October 13, 2007 at 4:36 pm #774saraMember
Marion forwarded this article to me, and I thought I would post the text of it here. I’m sending out questions to some of the oncologists who have been helping the foundation out. I’m hoping they can shed some light on the methodology used to generate this data. Therefore, I would read the following with a grain of salt, at least until we can provide an update into how this study was conducted, and the significance of the findings. Here’s the article:
Intrahepatic and extrahepatic cholangiocarcinomas are rare and highly malignant cancers of the bile duct.
Although the incidence of extrahepatic cholangiocarcinoma has remained constant, the incidence of intrahepatic cholangiocarcinoma has increased in the United States.
Because the etiology of both tumors is poorly understood, Dr Tania Wetzel and colleagues from Maryland, USA conducted a population-based case-control study.
The investigative team examined the association of extrahepatic cholangiocarcinoma and intrahepatic cholangiocarcinoma with preexisting medical conditions.
Hep C was associated only with intrahepatic cholangiocarcinoma
Clinical Gastroenterology and Hepatology
The team found medical conditions among 535 intrahepatic cholangiocarcinoma patients, and 549 extrahepatic cholangiocarcinoma patients diagnosed between 1993 and 1999.
In addition, the investigators identified 102,782 cancer-free controls by using the Surveillance, Epidemiology and End Results-Medicare databases.
The investigators used logistic regression analysis to calculate adjusted odds ratios.
The team found that, in addition to choledochal cysts, cholangitis, and inflammatory bowel disease, several other conditions were associated cholangiocarcinoma .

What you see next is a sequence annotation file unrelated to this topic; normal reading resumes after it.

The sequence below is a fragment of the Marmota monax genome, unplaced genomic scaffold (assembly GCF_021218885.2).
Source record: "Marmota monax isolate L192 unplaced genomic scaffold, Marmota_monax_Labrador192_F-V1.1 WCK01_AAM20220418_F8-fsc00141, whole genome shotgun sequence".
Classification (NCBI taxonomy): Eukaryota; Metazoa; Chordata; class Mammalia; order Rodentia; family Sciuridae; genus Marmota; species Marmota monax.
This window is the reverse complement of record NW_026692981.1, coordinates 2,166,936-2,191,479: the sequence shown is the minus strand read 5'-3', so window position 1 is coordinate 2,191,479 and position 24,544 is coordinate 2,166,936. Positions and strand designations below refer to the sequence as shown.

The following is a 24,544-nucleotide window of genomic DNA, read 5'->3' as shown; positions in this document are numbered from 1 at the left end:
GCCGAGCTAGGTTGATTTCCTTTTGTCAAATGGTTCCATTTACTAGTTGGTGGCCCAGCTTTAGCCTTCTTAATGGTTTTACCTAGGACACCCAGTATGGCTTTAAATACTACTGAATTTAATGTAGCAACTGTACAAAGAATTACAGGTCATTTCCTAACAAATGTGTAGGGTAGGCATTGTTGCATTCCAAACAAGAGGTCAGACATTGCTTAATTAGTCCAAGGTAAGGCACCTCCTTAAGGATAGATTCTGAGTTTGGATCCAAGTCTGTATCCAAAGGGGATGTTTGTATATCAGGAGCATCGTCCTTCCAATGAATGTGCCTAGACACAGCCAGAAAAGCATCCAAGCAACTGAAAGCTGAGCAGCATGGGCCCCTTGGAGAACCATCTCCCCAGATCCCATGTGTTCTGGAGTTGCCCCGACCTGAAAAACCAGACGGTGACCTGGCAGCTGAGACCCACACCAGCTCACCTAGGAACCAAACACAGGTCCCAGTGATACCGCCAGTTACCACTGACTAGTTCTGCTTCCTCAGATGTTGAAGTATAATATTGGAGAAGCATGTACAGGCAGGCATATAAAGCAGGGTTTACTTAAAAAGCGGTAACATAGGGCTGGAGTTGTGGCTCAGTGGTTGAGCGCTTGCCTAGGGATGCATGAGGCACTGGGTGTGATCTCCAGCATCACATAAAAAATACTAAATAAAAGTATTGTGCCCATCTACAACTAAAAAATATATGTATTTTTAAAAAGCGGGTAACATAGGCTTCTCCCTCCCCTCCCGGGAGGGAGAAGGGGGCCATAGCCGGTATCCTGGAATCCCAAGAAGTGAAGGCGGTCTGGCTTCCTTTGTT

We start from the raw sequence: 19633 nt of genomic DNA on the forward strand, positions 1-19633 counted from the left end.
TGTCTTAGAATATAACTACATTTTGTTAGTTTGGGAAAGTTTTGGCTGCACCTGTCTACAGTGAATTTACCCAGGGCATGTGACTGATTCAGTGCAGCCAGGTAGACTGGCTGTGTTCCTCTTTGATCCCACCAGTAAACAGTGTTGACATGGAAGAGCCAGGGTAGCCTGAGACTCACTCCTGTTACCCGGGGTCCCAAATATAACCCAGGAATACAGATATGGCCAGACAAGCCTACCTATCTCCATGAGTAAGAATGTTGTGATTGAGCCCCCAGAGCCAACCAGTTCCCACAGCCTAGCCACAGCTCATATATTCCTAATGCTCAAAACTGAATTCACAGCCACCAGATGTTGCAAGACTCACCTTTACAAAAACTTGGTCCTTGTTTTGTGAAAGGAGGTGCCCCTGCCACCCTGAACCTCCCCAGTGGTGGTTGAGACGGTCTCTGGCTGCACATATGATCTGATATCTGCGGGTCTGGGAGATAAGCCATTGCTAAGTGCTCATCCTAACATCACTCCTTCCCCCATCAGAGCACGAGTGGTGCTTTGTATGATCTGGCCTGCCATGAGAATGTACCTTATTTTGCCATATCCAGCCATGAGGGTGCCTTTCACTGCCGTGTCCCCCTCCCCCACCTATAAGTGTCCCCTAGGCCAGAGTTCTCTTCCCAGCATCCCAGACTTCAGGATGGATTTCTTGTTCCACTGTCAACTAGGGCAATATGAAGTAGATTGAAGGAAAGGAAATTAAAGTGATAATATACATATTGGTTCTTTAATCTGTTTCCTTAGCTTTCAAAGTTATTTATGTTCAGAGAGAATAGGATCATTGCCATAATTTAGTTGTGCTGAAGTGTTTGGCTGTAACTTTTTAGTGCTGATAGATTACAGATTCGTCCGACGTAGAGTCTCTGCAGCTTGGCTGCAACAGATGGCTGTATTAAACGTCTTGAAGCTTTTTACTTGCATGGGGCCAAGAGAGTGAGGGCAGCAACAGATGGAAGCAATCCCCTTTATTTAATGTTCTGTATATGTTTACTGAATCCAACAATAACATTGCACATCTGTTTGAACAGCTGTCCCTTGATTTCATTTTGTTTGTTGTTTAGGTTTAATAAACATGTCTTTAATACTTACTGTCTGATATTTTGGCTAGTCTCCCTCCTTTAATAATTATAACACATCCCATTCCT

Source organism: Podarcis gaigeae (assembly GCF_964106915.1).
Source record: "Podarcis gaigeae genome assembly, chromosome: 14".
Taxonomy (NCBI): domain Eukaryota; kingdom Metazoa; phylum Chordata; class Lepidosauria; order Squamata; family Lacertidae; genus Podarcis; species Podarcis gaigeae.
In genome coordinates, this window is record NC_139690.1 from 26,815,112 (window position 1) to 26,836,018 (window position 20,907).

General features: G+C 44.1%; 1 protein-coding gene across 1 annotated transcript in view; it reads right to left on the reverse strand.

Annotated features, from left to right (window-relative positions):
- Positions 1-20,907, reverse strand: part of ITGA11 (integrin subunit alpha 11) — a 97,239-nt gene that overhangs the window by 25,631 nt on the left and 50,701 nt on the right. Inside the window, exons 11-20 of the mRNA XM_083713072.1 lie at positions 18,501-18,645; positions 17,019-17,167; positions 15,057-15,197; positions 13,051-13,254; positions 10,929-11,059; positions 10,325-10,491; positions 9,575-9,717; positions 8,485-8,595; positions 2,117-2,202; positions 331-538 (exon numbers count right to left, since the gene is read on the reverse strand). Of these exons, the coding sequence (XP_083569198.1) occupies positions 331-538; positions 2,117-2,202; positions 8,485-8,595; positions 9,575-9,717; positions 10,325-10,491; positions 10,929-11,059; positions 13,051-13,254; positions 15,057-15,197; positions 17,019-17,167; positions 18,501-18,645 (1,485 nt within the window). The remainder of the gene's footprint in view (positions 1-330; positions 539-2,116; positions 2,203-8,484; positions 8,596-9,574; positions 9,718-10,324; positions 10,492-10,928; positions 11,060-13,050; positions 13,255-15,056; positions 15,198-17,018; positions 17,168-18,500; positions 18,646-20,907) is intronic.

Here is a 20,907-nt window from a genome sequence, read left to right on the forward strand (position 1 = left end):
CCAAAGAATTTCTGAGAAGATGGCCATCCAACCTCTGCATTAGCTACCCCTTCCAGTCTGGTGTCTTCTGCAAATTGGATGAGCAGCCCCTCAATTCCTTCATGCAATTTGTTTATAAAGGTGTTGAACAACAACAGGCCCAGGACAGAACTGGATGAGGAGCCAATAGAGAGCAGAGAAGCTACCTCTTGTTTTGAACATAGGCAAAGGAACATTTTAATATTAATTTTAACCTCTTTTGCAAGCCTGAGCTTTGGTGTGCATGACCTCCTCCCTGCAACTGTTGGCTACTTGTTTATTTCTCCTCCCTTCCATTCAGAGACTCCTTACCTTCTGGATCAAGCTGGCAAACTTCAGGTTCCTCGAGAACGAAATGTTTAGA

Biliary cirrhosis, cholelithiasis, alcoholic liver disease, and nonspecific cirrhosis were all associated with extrahepatic and intrahepatic cholangiocarcinoma.
The team noted that diabetes and thyrotoxicosis were associated with extrahepatic and intrahepatic cholangiocarcinoma.
Chronic pancreatitis was also associated with extrahepatic and intrahepatic cholangiocarcinoma.
The team found conditions associated only with intrahepatic cholangiocarcinoma were obesity, and chronic nonalcoholic liver disease.
The investigators observed that Hepatitis C infection, and smoking were both associated only with intrahepatic cholangiocarcinoma.
Dr Wetzel’s team concluded, “Several novel associations with extrahepatic and intrahepatic cholangiocarcinoma were identified.”
“Hepatitis C virus infection, chronic nonalcoholic liver disease, and obesity, all of which are increasing in incidence, and smoking were associated only with intrahepatic cholangiocarcinoma.”
“This suggests that these conditions might explain the divergent incidence trends of the tumors.”
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